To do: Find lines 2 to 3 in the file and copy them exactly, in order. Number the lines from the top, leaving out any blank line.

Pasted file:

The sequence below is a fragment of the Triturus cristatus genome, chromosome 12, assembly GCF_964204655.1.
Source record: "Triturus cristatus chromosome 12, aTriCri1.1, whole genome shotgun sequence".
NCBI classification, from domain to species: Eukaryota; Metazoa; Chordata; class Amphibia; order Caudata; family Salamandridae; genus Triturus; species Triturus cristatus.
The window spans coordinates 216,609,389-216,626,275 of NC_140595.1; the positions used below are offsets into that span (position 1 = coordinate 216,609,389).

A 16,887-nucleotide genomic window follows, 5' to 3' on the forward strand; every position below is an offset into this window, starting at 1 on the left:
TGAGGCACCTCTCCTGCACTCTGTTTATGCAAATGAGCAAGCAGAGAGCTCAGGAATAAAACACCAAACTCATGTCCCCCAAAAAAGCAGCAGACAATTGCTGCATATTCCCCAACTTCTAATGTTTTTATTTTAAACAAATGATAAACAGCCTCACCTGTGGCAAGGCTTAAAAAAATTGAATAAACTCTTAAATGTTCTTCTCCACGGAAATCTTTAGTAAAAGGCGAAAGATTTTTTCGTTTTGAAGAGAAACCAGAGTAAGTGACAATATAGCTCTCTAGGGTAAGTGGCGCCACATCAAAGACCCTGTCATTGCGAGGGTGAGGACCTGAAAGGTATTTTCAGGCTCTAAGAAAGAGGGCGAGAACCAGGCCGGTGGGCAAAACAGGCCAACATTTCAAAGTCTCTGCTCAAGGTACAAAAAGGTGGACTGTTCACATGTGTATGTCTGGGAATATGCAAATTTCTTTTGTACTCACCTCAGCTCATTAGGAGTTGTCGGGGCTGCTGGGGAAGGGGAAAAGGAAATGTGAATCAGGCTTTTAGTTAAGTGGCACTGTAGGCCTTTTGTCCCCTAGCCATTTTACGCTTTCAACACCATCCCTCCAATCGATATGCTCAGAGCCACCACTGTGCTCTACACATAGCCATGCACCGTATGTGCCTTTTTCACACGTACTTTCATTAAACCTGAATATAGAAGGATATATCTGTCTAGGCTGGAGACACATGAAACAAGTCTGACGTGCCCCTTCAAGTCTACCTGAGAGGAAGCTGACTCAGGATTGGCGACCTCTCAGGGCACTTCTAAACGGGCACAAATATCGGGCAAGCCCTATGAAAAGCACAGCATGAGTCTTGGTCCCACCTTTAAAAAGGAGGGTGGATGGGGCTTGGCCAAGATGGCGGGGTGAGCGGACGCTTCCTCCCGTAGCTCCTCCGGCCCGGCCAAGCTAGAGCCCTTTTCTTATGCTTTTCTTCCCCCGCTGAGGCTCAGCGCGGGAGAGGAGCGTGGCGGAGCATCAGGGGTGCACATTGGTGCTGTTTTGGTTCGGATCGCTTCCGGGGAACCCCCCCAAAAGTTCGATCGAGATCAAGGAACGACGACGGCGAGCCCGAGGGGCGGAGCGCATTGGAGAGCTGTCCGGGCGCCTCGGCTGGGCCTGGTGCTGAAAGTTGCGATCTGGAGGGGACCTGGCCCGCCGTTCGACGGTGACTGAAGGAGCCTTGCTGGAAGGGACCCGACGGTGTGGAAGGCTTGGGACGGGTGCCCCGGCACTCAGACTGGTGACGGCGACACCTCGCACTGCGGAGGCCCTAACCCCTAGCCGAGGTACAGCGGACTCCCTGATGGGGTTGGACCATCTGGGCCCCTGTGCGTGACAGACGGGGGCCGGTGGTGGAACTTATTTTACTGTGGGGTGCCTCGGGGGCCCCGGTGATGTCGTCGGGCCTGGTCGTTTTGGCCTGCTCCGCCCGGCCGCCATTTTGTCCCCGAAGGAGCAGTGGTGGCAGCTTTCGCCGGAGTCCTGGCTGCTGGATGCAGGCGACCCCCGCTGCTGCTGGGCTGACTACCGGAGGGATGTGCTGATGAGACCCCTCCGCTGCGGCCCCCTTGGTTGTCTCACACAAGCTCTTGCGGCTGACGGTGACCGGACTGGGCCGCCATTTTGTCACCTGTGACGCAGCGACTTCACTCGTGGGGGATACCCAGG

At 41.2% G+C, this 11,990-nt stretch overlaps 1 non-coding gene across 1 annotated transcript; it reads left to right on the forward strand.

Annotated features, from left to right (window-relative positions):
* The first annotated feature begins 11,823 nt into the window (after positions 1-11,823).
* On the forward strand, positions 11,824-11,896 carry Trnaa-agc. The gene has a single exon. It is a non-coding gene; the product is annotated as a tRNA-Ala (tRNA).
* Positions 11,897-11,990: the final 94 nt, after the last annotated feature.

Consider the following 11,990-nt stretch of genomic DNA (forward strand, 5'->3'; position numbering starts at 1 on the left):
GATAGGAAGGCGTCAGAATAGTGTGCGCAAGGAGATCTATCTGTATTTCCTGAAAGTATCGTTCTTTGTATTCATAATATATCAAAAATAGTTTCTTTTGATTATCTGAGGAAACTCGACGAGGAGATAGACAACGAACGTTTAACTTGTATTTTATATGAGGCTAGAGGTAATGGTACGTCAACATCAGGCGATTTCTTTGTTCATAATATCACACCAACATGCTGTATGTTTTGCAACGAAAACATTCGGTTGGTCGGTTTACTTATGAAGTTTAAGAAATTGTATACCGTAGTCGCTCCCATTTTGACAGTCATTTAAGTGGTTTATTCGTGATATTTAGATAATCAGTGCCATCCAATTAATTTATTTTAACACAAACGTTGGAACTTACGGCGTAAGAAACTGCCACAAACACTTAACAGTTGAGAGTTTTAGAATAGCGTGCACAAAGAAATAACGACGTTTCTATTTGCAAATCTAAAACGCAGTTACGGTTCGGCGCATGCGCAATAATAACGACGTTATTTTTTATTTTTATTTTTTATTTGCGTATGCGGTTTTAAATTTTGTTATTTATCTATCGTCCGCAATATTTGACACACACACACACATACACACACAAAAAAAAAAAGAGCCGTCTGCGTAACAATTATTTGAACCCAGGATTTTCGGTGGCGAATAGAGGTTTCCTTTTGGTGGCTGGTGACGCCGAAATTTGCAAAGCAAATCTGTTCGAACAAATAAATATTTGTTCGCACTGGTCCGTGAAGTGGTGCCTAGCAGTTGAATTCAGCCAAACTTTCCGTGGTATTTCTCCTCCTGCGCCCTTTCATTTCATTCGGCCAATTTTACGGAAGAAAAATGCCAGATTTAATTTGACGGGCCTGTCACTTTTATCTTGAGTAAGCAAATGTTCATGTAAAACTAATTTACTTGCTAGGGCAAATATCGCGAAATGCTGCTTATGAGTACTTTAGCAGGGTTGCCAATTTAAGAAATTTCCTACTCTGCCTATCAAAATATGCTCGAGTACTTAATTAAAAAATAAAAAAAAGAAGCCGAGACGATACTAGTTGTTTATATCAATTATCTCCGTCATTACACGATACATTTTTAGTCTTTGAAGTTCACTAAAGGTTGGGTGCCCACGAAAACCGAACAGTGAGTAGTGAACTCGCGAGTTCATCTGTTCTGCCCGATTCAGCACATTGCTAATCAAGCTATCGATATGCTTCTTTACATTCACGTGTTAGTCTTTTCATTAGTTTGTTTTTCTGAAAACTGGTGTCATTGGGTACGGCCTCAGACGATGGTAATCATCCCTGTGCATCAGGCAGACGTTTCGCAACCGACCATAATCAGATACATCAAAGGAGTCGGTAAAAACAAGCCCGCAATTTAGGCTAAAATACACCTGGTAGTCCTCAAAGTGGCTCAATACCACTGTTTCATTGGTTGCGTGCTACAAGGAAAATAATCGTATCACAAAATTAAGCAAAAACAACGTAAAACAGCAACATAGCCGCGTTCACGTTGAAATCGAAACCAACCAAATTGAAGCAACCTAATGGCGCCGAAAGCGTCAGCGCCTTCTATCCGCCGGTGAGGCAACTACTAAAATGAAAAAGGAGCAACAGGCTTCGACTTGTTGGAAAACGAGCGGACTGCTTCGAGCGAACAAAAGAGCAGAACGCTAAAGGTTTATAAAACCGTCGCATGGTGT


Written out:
Source record: "Triturus cristatus chromosome 12, aTriCri1.1, whole genome shotgun sequence".
NCBI classification, from domain to species: Eukaryota; Metazoa; Chordata; class Amphibia; order Caudata; family Salamandridae; genus Triturus; species Triturus cristatus.